Monday, June 5, 2023

Netherlands stops use of AstraZeneca jab for under-60s over blood clot fears

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Noah Fisher
After serving as a lead author in leading magazines, Noah Fisher planned to launch its own venture as DailyResearchEditor. With a decade-long work experience in the media and passion in technology and gadgets, he founded this website. Fisher now enjoys writing on research-based topics. When he’s not hunched over the keyboard, Fisher spends his time engulfed in critical matters of the society.
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The Netherlands has temporarily suspended the use of the AstraZeneca COVID-19 vaccine for people aged under 60 as a “precaution”.

In a statement on Friday afternoon, the country’s health ministry said it was acting on a new report from independent advisory body Lareb.

The report involved five women in the country aged between 25 and 65 who had gone on to suffer blood clots after taking the shot. “Similar stories have also come from other EU countries,” the Dutch police added.

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Doctors have been advised to cancel all meetings for under-60s until further notice. About 400,000 people in the Netherlands have taken the AstraZeneca jab so far, out of around 2.3 million doses of vaccine so far delivered nationwide.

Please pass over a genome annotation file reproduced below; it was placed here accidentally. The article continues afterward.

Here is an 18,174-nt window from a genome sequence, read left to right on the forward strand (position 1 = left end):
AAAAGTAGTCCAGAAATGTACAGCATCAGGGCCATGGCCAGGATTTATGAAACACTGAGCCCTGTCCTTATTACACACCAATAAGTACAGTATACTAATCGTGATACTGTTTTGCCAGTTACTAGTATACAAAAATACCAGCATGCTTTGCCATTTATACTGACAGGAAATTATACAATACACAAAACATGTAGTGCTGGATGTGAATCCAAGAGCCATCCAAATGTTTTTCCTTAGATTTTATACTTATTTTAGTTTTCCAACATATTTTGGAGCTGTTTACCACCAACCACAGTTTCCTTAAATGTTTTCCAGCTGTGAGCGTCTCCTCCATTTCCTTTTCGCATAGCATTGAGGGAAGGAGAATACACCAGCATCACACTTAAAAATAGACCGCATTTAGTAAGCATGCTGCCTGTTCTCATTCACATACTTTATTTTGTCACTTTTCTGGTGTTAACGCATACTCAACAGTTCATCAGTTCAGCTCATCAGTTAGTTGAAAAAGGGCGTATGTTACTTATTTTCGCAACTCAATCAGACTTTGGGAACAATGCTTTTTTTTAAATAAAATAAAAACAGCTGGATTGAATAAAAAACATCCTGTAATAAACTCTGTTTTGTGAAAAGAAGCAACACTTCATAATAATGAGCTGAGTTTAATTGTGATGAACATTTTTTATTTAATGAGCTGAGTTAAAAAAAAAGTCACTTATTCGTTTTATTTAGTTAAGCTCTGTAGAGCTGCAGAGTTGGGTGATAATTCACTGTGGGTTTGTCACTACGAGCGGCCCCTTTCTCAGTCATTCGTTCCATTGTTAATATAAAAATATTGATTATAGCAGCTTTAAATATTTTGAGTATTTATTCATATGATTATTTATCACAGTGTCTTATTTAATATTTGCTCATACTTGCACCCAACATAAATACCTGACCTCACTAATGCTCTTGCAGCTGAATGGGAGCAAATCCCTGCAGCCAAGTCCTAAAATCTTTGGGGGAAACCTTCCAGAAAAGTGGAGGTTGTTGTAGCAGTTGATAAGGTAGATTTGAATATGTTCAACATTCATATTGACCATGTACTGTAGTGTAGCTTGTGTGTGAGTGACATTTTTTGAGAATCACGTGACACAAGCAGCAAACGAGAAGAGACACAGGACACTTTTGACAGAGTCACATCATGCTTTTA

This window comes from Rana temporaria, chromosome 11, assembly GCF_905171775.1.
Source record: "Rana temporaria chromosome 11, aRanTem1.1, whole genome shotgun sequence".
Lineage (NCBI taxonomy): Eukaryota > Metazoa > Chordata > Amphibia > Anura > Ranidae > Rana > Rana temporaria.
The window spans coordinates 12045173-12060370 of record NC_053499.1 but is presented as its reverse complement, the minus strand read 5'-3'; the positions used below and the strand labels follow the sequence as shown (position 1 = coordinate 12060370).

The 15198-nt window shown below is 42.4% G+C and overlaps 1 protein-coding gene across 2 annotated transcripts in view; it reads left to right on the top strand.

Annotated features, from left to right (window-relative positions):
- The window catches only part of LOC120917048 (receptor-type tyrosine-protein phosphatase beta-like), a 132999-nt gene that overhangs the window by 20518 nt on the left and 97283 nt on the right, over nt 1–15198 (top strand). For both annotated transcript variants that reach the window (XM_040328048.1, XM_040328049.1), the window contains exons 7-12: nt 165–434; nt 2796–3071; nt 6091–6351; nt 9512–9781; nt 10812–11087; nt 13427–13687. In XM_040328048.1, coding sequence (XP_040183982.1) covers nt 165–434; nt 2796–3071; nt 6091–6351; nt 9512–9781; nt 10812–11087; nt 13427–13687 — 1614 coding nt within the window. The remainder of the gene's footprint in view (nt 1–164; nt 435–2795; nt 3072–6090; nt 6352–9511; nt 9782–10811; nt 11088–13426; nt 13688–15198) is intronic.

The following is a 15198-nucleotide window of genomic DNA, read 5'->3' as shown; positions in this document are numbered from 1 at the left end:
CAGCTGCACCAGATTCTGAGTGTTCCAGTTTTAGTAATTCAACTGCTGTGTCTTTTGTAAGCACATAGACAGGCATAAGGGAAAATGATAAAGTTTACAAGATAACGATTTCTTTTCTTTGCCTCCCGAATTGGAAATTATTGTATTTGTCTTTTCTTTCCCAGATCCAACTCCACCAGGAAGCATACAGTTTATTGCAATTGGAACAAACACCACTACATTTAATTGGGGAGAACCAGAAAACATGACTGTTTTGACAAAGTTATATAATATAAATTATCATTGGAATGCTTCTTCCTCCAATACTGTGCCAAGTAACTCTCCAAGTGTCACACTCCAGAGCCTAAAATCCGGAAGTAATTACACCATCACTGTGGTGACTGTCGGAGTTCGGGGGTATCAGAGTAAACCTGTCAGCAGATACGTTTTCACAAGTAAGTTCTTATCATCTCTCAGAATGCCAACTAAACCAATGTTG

The ban comes two weeks after the European Medicines Agency had determined the AstraZeneca vaccine was “safe and effective”, but said it could not definitively rule out the heightened risk of line clots as a side effect of the jab.

The EMA’s pharmacovigilance court is due to give an update on AstraZeneca next Wednesday, after which the Dutch authorities have said they will review the decision. 

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Three days ago, Germany also restricted the use of the AstraZeneca vaccine to somebody aged over 60 and those going to high-risk categories.

The country’s medical governor stated that it had received a total of 31 reports of rare blood clots in patients, nine of whom had died, and all but two of whom were women aged 20 to 63.

Full ends of protection with AstraZeneca also remain in place in Norway and Denmark due to lingering anxieties about a small number of severe blood clots come in those countries. The Norwegian Institute of Public Health has said it will make a decision no earlier than April 15.

For its part, the UK drug regulator, the MHRA, has said it identified 30 cases of blood clots in people who took the AstraZeneca vaccine in the UK, stressing that the advantages outweighed the “very low” risk reported to more than 18 million doses administered.

In a narrative this afternoon, AstraZeneca said it was cutting with Dutch authorities to write any questions they had. “Authorities in the UK, European Union, the World Health Organization have concluded that the benefits of using our vaccine to shield people from this deadly virus significantly outweigh the risks overall adult age collections,” it said.

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